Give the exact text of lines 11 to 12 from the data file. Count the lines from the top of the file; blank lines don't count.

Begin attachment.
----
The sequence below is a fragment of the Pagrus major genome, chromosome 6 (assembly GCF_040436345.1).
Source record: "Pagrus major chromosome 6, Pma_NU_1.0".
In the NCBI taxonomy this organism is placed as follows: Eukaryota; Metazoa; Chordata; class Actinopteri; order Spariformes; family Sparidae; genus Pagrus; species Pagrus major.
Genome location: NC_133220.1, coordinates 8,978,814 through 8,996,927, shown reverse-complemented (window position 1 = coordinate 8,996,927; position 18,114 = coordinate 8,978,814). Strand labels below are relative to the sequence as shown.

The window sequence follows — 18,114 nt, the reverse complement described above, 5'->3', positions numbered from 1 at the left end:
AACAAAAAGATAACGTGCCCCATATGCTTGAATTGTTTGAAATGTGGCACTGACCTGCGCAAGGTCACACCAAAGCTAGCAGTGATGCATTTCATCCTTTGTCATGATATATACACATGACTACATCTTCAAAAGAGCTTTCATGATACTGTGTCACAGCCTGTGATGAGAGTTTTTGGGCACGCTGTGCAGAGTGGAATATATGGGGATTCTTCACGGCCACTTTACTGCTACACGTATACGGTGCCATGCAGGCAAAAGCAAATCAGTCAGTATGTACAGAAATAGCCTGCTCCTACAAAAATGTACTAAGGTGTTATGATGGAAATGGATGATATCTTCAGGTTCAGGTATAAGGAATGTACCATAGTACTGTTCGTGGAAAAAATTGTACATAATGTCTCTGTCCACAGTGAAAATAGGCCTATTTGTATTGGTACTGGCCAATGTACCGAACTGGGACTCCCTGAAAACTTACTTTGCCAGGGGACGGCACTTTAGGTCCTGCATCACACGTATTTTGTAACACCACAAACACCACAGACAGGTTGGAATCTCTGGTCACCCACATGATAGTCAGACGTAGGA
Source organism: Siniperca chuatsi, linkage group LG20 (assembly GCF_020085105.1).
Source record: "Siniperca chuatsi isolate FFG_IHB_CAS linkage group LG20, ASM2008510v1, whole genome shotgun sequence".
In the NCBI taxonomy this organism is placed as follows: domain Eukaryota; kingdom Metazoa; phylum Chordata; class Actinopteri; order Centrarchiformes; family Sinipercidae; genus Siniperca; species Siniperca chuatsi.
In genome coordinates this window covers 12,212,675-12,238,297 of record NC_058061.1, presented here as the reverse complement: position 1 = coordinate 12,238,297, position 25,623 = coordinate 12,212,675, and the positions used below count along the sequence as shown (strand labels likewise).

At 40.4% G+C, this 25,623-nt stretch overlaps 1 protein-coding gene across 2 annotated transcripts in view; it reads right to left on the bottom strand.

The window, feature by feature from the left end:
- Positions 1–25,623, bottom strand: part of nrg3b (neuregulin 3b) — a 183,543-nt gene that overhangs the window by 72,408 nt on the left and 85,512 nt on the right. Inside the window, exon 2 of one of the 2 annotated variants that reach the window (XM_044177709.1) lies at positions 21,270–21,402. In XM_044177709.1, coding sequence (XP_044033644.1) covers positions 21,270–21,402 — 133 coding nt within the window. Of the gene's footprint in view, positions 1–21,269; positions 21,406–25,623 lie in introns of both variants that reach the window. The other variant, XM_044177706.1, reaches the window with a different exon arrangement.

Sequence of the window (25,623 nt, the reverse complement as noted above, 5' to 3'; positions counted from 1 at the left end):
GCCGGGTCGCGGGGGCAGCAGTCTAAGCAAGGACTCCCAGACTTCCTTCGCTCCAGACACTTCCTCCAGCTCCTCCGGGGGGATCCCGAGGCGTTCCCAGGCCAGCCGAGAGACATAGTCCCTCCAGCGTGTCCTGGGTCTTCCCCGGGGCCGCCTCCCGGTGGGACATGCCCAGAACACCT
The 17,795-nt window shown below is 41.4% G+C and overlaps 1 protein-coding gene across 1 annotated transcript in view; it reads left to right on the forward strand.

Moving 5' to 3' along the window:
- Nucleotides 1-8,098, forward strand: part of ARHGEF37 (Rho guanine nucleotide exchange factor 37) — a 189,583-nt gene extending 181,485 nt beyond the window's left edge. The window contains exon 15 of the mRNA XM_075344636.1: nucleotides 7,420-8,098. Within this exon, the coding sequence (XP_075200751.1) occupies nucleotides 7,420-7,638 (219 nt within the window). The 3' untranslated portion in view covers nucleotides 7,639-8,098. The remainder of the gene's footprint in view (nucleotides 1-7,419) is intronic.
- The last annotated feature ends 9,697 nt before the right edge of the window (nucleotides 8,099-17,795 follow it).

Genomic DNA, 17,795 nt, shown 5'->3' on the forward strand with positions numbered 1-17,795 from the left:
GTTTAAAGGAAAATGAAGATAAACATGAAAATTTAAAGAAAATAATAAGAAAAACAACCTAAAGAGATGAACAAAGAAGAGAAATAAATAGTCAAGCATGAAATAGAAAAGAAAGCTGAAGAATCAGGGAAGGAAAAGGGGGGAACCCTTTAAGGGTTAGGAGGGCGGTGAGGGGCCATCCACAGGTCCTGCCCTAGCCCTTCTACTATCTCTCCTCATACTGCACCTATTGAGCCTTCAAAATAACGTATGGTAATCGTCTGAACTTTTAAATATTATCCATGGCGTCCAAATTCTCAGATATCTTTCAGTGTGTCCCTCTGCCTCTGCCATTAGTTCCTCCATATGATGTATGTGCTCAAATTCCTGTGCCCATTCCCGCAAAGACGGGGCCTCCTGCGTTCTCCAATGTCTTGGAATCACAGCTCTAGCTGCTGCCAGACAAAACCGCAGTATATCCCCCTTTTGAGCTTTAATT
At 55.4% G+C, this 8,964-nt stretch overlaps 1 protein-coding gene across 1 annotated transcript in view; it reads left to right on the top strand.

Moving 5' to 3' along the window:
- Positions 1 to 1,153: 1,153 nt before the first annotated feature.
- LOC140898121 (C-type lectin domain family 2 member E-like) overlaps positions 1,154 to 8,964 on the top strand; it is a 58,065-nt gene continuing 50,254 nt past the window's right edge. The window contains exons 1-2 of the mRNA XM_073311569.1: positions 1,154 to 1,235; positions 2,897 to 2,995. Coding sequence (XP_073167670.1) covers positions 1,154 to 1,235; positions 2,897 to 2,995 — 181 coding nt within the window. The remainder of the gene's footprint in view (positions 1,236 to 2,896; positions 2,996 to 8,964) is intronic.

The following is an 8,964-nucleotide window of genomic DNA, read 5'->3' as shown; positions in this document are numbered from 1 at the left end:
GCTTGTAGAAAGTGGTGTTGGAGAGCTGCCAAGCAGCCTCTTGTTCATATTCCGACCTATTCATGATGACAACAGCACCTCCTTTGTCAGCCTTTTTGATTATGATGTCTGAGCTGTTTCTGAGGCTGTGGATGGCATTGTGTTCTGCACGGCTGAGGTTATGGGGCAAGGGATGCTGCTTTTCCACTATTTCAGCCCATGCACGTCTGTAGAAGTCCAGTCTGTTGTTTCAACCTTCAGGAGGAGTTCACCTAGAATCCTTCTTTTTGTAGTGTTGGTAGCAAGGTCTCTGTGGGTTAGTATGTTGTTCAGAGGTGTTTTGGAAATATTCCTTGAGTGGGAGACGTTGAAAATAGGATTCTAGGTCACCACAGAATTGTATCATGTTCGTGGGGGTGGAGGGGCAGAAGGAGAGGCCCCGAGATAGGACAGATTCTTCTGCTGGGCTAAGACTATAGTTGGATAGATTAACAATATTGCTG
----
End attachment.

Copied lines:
At 40.4% G+C, this 25,623-nt stretch overlaps 1 protein-coding gene across 2 annotated transcripts in view; it reads right to left on the bottom strand.

The window, feature by feature from the left end: